Saturday 19 October 2019

Dijsselbloem to learn on Friday if he will be next head of IMF

Former finance minister Jeroen Dijsselbloem will learn on Friday if he is to succeed Christine Lagarde as head of the International Monetary Fund.

The 53-year-old Labour (PvdA) politician is one of four contenders to take over the job, which has always been held by a European. The others are Spanish economics minister Nadia Calvino, Finnish central bank governor Olli Rehn and Bulgarian head of the World Bank Kristalina Georgieva.

Portugal’s Mario Centeno, head of the committee of eurozone finance ministers known as the Eurogroup, has dropped out of the running but said he will be available as a compromise candidate if none of the four are deemed suitable.

The UK was given the chance to nominate a candidate but failed to come up with a name on time even after having its deadline extended on Thursday, Euronews reported.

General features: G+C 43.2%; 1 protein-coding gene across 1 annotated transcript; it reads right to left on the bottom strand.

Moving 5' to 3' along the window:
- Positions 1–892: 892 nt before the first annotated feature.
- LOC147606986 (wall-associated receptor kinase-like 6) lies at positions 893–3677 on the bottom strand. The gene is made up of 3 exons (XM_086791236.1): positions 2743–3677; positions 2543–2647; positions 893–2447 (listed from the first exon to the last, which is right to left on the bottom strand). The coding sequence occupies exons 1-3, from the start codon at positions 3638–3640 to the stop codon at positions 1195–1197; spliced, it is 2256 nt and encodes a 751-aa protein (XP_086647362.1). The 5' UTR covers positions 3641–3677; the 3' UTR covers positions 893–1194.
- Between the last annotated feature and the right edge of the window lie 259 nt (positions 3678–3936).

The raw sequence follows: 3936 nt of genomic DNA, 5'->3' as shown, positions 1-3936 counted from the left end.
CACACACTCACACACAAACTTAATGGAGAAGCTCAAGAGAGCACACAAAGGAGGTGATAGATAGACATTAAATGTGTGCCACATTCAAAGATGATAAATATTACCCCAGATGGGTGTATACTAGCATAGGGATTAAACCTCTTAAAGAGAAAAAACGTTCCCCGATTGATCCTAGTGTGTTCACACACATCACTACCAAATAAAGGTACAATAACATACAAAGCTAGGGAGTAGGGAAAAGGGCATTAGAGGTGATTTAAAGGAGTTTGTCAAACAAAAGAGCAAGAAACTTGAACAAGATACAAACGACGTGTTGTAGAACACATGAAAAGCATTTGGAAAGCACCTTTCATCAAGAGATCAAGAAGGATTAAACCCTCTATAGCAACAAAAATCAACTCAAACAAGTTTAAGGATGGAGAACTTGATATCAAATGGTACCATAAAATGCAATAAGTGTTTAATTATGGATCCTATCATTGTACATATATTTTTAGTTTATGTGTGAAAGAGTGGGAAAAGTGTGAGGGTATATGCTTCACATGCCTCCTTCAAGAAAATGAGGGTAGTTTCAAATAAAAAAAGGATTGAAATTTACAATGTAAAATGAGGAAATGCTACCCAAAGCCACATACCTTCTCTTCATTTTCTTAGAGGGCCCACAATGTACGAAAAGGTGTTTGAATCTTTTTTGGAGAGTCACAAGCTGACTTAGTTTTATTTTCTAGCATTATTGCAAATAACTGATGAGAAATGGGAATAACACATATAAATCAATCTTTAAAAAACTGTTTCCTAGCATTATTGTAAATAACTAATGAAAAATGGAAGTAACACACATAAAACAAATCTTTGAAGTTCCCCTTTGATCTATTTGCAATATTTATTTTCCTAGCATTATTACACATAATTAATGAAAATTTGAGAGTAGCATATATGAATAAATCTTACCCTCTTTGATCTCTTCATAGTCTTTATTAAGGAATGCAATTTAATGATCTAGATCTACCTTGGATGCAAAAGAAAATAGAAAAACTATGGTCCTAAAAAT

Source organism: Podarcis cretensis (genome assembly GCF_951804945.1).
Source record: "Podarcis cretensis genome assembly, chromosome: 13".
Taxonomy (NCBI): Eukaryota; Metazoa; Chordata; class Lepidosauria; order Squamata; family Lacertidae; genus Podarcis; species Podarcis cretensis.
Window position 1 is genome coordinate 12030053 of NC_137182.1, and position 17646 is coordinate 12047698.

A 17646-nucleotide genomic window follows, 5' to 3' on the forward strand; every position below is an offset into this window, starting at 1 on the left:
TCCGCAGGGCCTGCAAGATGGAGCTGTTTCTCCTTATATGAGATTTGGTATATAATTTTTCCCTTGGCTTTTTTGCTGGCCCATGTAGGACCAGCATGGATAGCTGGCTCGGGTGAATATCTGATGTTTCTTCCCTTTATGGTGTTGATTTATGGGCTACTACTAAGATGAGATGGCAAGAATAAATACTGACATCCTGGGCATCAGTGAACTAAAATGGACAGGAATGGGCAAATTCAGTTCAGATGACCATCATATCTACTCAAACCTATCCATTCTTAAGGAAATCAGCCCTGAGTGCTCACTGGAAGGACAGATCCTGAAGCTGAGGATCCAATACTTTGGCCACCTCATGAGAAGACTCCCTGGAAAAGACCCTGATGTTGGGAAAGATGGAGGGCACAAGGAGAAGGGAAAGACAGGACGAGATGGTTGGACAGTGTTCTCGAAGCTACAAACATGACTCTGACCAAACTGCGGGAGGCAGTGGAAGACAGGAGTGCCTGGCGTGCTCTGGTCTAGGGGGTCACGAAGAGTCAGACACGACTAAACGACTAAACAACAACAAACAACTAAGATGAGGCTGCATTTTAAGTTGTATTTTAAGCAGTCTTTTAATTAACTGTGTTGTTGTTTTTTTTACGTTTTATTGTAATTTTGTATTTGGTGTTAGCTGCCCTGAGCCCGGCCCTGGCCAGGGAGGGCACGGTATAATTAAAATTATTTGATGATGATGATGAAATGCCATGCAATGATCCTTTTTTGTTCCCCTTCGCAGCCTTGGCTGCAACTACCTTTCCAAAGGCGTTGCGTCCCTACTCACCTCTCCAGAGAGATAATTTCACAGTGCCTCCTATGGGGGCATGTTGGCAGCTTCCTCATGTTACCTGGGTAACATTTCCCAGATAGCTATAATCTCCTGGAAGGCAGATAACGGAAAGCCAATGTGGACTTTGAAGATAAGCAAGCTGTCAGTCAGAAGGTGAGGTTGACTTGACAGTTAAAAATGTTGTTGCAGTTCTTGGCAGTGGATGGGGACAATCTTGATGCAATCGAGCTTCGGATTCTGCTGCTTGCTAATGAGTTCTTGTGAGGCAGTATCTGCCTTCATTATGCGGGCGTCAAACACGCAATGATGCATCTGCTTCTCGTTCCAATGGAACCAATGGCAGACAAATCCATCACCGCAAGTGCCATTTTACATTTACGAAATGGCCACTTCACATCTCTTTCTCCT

Dijsselbloem was finance minister in Mark Rutte’s second cabinet between 2012 and 2017 and Centeno’s predecessor as Eurogroup chairman, where he was best known for his handling of the Greek financial crisis.

He clashed publicly with Greece’s finance minister of the time Yannis Varoufakis, calling the latter’s handing of the situation ‘catastrophic’.

Varoufakis gave his own account of events in his book, Adults in the Room, in which he derided Dijsselbloem as a poodle of German finance minister Wolfgang Schäuble and resembling ‘a schoolboy who had been given a rebuke by a strict teacher.’

Dijsselbloem also raised the hackles of southern European politicians with his infamous ‘Schnapps and women’ remark in an interview with the Frankfurter Allgemeine Zeitung, when he suggested that some countries had been too lax with their budgetary discipline. ‘I cannot spend all my money on drink and women and then ask for help,’ he said.

Dijsselbloem is reported to be favoured by several German officials and has been described as an ‘ideal candidate’ by Karel Lanoo, CEO of the Brussels-based Centre for European Policy Studies.

‘When I ask around I hear that Dijsselbloem did far better [at the Eurogroup] than Centeno, Lannoo told RTL-Z. ‘He is also much more outspoken and direct than Centeno.’

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